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Churray: The Scent of Culture

My Magazine 2023/07
8 min
The history of incense began more than 6000 years ago. Since its origin, incense has been considered one of the first fragrant materials used by humans. It was found in the ingredients of balms that were used for the mummification of Egyptians. It was also burned in the temples to communicate with the deities.

As everyone knows, incense is an aromatic biological material that produces fragrant smoke when burned. Made of plant materials and essential oils, incense is used for ambience, therapy, meditation, and many other uses.

Authentic incense comes from tree resin in parts of Africa, the Middle East and India. Since the dawn of time, people have burned this resin to enjoy its warm and amber fragrance. From the Latin word incendere (burning), incense also generally defines all the woods, gums and plants that release a fragrance while being burned.

In West Africa, incense is deeply rooted in its culture, especially in The Gambia, Senegal, Mali and Guinea. It is known as Churray or Thiouraye - a fragrant oleoresin obtained from an Arabian tree called Boswellia.

Churray is a traditional blend of wood shavings, aromatic seeds, fragrant herbs, aromatic plants, fragrant roots and grainy incense soaked with perfumed ingredients like sandalwood, musk, oud or amber. Its scent is slightly spicy and peppery.

It is common practice in The Gambia to fragrance the home with Churray in the morning to keep it fragrant the whole day.

Churray incense can be burned in electric censers using charcoal, embers or "self-igniting" tablets, but to really enjoy its fragrance, Churray is best burned in the Andi Churray (often spelt as one word Andichurray), a typical terracotta or ceramic censer with white trim which is a common Gambian household object. As the AndiChurray, with its perfumed scent, is a symbol of the home, it also reflects womanhood in The Gambia.

Churray, like all incense,  generally comes in two forms -  indirect and direct burning. The indirect burning version is in the form of "potpourri", which imparts a very subtle scent in homes, offices or even cars.

The other version, which requires direct burning, uses  incandescent charcoal or embers and follows the given process -

  • Light an ember or charcoal,
  • Create a layer of ashes (about 1 cm) and bury the embers in the ashes,
  • Place one or two small balls of Churray on the ashes (you can use more or less incense depending on the intensity of the scent desired).

The burning pieces of incense are placed inside the pot and then transported from room to room to spread the fragrance throughout the house. All houses in the country exude this warm and soothing fragrance.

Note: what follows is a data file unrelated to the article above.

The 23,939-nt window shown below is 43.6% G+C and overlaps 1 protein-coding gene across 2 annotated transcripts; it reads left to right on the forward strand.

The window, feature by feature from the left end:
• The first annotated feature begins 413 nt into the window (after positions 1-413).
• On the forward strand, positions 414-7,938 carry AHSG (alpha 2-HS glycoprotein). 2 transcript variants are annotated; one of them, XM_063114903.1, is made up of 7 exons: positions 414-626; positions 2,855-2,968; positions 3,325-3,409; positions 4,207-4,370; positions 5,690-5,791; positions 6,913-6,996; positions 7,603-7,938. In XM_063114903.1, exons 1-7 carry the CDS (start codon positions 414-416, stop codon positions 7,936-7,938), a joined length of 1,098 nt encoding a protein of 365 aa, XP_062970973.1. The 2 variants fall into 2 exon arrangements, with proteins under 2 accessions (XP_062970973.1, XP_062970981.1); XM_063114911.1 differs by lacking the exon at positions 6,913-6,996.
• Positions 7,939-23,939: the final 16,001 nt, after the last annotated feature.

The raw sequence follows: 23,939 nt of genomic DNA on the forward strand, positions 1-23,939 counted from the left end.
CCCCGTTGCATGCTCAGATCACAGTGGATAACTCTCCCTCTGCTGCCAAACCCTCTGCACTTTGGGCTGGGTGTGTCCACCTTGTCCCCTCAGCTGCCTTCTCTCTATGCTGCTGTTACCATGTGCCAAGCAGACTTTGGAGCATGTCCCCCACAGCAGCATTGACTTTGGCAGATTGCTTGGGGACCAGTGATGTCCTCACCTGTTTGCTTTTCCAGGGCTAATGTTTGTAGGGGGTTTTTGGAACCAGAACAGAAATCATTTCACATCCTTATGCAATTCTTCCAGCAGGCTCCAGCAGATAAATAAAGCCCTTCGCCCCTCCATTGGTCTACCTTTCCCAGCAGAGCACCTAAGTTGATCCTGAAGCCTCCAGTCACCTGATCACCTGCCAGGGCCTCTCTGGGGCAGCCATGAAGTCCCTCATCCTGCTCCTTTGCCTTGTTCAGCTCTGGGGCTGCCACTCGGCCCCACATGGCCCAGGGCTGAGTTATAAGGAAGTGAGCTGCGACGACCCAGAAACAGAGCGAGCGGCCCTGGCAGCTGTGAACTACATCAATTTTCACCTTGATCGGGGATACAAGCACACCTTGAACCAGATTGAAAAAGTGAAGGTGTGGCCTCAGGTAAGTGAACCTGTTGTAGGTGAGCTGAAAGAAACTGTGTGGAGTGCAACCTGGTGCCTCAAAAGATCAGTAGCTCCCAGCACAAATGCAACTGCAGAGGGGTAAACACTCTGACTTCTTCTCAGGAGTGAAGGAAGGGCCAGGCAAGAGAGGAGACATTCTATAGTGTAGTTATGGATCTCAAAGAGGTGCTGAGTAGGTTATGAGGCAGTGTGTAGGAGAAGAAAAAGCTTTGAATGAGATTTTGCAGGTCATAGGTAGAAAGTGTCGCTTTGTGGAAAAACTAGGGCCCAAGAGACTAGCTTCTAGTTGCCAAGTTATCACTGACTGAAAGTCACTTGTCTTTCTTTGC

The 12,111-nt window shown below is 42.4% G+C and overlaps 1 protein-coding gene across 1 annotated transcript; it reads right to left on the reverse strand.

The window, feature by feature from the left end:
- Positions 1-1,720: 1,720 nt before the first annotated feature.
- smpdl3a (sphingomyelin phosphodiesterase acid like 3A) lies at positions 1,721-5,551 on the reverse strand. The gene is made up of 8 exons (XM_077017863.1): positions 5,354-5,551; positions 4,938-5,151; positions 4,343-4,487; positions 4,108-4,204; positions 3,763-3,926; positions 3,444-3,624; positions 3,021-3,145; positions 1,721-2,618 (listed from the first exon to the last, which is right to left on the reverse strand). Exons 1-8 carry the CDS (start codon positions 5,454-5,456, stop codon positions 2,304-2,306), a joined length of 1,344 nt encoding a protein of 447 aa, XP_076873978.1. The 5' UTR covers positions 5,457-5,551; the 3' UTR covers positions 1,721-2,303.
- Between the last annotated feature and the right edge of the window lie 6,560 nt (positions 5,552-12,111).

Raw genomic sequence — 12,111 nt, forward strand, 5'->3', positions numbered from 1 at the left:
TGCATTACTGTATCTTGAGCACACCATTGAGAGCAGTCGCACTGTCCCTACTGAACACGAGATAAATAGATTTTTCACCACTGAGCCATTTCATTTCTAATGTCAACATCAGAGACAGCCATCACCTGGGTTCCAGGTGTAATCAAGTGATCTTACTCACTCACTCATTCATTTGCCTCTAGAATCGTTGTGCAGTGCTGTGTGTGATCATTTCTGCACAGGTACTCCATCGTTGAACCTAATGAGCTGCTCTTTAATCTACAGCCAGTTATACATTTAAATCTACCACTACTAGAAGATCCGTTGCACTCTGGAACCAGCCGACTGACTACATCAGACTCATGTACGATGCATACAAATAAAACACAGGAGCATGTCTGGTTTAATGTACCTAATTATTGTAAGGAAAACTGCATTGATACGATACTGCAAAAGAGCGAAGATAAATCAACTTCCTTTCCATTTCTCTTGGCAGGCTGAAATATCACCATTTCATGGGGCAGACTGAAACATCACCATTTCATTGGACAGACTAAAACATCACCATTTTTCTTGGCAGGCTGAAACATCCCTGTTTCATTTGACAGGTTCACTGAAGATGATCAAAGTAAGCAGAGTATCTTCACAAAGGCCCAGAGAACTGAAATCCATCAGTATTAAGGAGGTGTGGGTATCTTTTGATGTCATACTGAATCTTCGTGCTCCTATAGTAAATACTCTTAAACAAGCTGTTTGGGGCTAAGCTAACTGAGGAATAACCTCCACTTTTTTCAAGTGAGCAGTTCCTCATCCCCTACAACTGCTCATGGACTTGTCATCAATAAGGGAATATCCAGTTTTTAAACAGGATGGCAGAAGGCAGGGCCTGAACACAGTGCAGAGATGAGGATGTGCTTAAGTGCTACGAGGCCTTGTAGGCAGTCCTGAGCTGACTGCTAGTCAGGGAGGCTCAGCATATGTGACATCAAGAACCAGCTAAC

Each family has its unique recipe with its secret ingredients, passed down from generation to generation, especially from mother to daughter, because the women take care of this aspect of the culture.

In the Gambia and other West African countries, Churray is used for the following purposes -

  • to perfume the house and clothes.
  • to clear the air and get rid of the lingering smells of cooking,
  • slipped into the laundry for a pleasant fragrance,
  • it is used in homes as a purifying agent to ward off negative vibes and establish harmony.
  • also used as a beautiful, seductive perfume. In fact, Churray is widely used by West African women in their beauty routine. When they set out to seduce a man, the Churray is one of their most formidable weapons - a tenacious, delicious and captivating fragrance that men find difficult to resist.
  • to promote relaxation and also to create a warm atmosphere.
  • It is essential to the holiday routine when women deep clean their houses.
  • It is also commonly used during rainy and cold seasons due to humidity.
  • to establish a climate of good understanding and harmony

If you have been in The Gambia and visited the locals at their homes or have participated in homestays, you may have perceived a warm, soothing and lovely fragrance around you. Unlike the usual incense, the churray is used as a perfume in West Africa and is a popular practice even today.

A handmade mixture of dried plants, woods, barks, fragrant herbs, flowers, resins and grainy incense traditionally soaked with perfumed ingredients and essential oils can be bought in different forms and scents in the markets. Its fragrances are fruity, floral and sweet. Ingredients are macerated for at least a year to give the scents time to combine and form a perfume.

Churray can be a lovely souvenir to take back home. Whenever you miss The Gambia, its sacred scent will remind you of your holiday and bring back the memories you experienced in the warm Gambian home.

Want to get that souvenir for yourself? Come with us to the Serekunda market or visit  Touba Churray shop yourself and be amazed by the vast selection of scents in all forms and shapes. Contact Mr Sheikhuna for more details (+220 288 6933).

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